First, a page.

Rye Town Park opened to the public in 1909. The park is owned and operated by the Town of Rye and City of Rye via the Rye Town Park Commission which is comprised of 6 members. The entire park property was placed on the National Register of Historic Places in 2003. The park’s 62 acres includes 28 acres of parkland, and a large wildlife pond, as well as 34 acres of beachfront and swimming area, which have historically been known as Oakland Beach and Rye Beach.
The beach is open for swimming from Memorial Day weekend through Labor Day weekend. The park is open year-round. No restroom facilities are available from November through March. As you walk along the beach path, you will encounter 25 trees directly along the way. An updated inventory of all the park’s trees determined that as of November 2015 there are 327 trees of 59 species.
If you start your walk at Edith Read Sanctuary or Playland, you will be following this guide in the reverse order.
Starting from Dearborn Avenue, you will first encounter what is known as the south beach entrance gate. There are two other entrances along the way. Back in the early 20th century there was a pier extending out from Dearborn Avenue where steamboats brought park goers to and from New York City.
Next, come two pavilions on your right. These are used for special events, such as concerts, art shows, or public benefit events. They can also be rented for private functions, such as reunions, graduations, weddings, and birthdays.
You will notice that the administration (towers) building on your left, as well as the pavilions and restaurant on your right, are of a “Mission/Spanish Colonial Revival” style. The building architects were Upjohn and Conable. The landscape architects were Brinley and Holbrook.
Several of the trees by the pavilions are hybrid cherry varieties (166, 167,171).
As you proceed along the path you will pass the middle entrance to the beach. This entrance is left open during the off-season so that people can walk, jog, play in the sand, or just sunbathe, year round.
On your left you will see a gully that passes under the path to the beach. This is the overflow stream bed, which allows water to come from the park’s pond to the Sound in times of heavy storms. The pond receives runoff water from the park and two storm drains on Forest Avenue. It serves to remove pollutants and nitrogen before the water reaches the Sound.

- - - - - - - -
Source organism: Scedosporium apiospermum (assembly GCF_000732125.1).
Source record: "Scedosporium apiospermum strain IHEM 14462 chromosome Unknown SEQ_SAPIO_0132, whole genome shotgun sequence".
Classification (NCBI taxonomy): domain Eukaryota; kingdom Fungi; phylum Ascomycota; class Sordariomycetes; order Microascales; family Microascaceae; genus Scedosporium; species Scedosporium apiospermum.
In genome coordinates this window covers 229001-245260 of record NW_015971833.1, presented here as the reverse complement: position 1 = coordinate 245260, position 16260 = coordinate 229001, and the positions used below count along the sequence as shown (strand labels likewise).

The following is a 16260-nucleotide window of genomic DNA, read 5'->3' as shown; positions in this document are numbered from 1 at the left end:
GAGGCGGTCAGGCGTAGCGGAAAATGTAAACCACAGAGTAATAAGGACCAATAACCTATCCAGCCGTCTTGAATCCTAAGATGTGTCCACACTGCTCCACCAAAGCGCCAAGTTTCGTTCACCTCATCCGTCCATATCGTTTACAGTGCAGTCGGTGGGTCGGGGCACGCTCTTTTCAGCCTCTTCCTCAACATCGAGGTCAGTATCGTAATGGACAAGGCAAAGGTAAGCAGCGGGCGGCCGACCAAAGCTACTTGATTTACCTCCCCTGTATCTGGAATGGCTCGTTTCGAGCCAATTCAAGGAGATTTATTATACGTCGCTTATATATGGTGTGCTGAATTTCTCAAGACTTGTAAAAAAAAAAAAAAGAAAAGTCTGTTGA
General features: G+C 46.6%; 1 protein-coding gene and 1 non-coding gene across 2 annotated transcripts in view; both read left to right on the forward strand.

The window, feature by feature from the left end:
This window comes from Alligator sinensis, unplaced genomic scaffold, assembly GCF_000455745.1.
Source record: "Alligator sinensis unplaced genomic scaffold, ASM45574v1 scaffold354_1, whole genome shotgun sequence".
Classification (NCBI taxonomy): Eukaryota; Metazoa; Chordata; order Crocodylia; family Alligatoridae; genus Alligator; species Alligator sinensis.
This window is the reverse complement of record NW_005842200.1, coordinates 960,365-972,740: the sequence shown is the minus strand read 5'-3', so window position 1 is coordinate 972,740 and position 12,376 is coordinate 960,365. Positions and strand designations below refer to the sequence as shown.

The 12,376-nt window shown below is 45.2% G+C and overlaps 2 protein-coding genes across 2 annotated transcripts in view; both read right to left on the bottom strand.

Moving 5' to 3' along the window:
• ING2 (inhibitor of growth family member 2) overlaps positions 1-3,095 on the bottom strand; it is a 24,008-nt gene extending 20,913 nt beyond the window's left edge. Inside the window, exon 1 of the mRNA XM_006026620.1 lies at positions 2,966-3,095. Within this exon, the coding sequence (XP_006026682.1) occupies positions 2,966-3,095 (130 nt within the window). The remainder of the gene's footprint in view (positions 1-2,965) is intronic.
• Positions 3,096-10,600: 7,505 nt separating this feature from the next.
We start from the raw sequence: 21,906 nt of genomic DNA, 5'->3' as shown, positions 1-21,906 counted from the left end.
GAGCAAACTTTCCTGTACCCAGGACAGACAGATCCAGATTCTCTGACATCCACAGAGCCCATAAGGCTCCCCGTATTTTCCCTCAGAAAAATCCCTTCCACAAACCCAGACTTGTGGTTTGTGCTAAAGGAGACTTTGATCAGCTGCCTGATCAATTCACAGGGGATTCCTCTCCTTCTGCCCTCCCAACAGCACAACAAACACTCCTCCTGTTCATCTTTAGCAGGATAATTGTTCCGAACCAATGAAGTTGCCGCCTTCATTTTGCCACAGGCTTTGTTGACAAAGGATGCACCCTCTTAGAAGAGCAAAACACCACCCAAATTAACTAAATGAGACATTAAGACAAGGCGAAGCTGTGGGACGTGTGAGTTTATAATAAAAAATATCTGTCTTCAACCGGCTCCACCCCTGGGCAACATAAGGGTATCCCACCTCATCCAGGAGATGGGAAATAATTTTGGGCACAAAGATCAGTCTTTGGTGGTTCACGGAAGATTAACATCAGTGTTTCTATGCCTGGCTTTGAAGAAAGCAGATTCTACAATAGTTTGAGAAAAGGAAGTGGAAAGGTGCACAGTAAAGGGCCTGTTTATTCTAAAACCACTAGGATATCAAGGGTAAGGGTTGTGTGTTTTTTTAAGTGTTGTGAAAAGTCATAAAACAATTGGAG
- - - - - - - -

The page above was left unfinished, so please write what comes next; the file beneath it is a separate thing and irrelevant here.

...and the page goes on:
On the right you will see the lifeguard and first aid station.
Looking out toward Long Island Sound, you will notice a conglomeration of large rock outcroppings, with a breakwater extending beyond them to the of the park’s beachfront property. These rocks are the nesting home of two shorebird colonies -- American oyster catchers and common terns. Their habitats are protected by state law, to promote the regeneration of these threatened species of birds.
In the spring, you will see fairly large numbers of mating horseshoe crabs on the beach. Unfortunately, their numbers have been declining in recent years.
On the left side of the path, behind some trees, is a small pavilion which was designed to be a “folly” -- which the dictionary defines as "a costly ornamental building with no practical purpose, especially a tower or mock-Gothic ruin built in a large garden or park.” This folly was designed to look like an artesian spring, such as those in the gardens of Saratoga Springs.
The building is now being used as a “prop” in the Lawnchair Theatre’s production of Shakespeare plays in the summer.
Among the species of trees that you will encounter along this part of the path are: Scholar tree (340), honey locust (242), sycamore maple (225), Norway maple (162), mulberry (161), elm (164), and ash (228). You will also see several linden tree (253) saplings that have been planted over the past few years.
A large London plane tree (254) can be seen near the north end of the park, across from the north beach entrance and snack bar.
A number of benches have been installed along the beach path, providing visitors an opportunity to take a break and enjoy the beautiful views of Long Island Sound.
The beach walk continues northward, out of the park, and onto the path leading down to the boardwalk at Playland Amusement Park.